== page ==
Newswise — CLEVELAND, Ohio (Oct. 13, 2021)—Menstrual cycle length has been associated with different chronic conditions, including breast cancer, osteoporosis, and cardiovascular disease. A new study suggests that changes in cycle length specifically during the menopause transition may also predict a woman’s risk of developing atherosclerosis after menopause. Study results are published online today in Menopause, the journal of The North American Menopause Society (NAMS).

Because reproductive hormone levels vary greatly depending on the timing of ovulation and the length of the cycle, it has been suggested that cycle length could be an important marker for cumulative hormone exposure during a reproductive lifetime. Of note is that cumulative estrogen exposure varies by cycle length. Compared with women with normal-length cycles, women with short cycles in this study had higher estradiol concentrations across the cycle. A woman with frequent menstrual cycles (short cycles) will spend more of her reproductive years with higher estrogen levels than a woman with very long cycles because the early follicular phase of the cycle is characterized by relatively less estrogen secretion and is the more variable portion of the cycle.

Previous studies have already shown that women with irregular or long menstrual cycles have greater cardiovascular disease risk. In addition, a long menstrual cycle (more than 40 days) has been identified as a potential risk factor for the development of type 2 diabetes.

During the menopause transition, very long cycles become much more likely. Often the average menstrual cycle length begins to increase rapidly starting at 4 years before the final menstrual period. Findings to date assumed that all women experience one common trajectory of menstrual cycle length change over the menopause transition. However, as women go through menopause, it’s possible that they could experience a variety of patterns or changes in menstrual cycle length. But no known previous studies considered the effect of different patterns of menstrual cycle length during the menopause transition.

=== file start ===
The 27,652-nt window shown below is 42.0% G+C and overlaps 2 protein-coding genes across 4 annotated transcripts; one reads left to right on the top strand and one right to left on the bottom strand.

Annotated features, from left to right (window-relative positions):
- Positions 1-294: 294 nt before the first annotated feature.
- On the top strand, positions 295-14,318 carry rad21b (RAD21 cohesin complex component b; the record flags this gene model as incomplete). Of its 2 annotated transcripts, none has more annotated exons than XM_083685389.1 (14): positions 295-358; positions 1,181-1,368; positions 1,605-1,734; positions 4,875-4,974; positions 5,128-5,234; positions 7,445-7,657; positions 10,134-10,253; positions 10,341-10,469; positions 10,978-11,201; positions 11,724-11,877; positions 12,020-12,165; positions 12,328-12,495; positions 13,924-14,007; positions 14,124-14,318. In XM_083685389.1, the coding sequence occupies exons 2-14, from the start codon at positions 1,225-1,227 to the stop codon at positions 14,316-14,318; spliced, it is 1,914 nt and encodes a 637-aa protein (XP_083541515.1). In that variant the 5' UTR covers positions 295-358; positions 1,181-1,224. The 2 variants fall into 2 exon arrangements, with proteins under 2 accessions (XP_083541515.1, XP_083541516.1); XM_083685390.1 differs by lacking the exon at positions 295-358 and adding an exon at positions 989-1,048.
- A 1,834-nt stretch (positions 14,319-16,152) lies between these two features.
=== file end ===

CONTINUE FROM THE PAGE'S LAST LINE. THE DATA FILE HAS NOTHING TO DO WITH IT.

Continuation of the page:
The Study of Women’s Health Across the Nation (SWAN) Daily Hormone Study measured menstrual cycle length and reproductive hormone levels across complete cycles, with measures repeated annually for up to 10 years or until postmenopause. In this new study involving 428 women who participated in SWAN, the researchers identified three trajectories of cycle length over the menopause transition: stable, late increase, and early increase. Among the three groups of women, those who experienced an early increase trajectory had the worst cardiometabolic risk profile.

On the basis of study results, the researchers suggested that patterns of cycle length over the menopause transition can be seen as markers of future vascular health that may help identify groups at greater risk of atherosclerosis after menopause.

Study results are published in the article “Patterns of menstrual cycle length over the menopause transition are associated with subclinical atherosclerosis after menopause.”

“This study highlights that menstrual cycle length over the menopause transition may be another factor to consider when assessing cardiovascular risk in women. These findings are consistent with prior studies that link irregular menses with cardiovascular disease risk, potentially because of lower mean estrogen levels associated with fewer ovulations,” says Dr. Stephanie Faubion, NAMS medical director.

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Founded in 1989, The North American Menopause Society (NAMS) is North America’s leading nonprofit organization dedicated to promoting the health and quality of life of all women during midlife and beyond through an understanding of menopause and healthy aging. Its multidisciplinary membership of 2,000 leaders in the field—including clinical and basic science experts from medicine, nursing, sociology, psychology, nutrition, anthropology, epidemiology, pharmacy, and education—makes NAMS uniquely qualified to serve as the definitive resource for health professionals and the public for accurate, unbiased information about menopause and healthy aging. To learn more about NAMS, visit

Journal Link: Menopause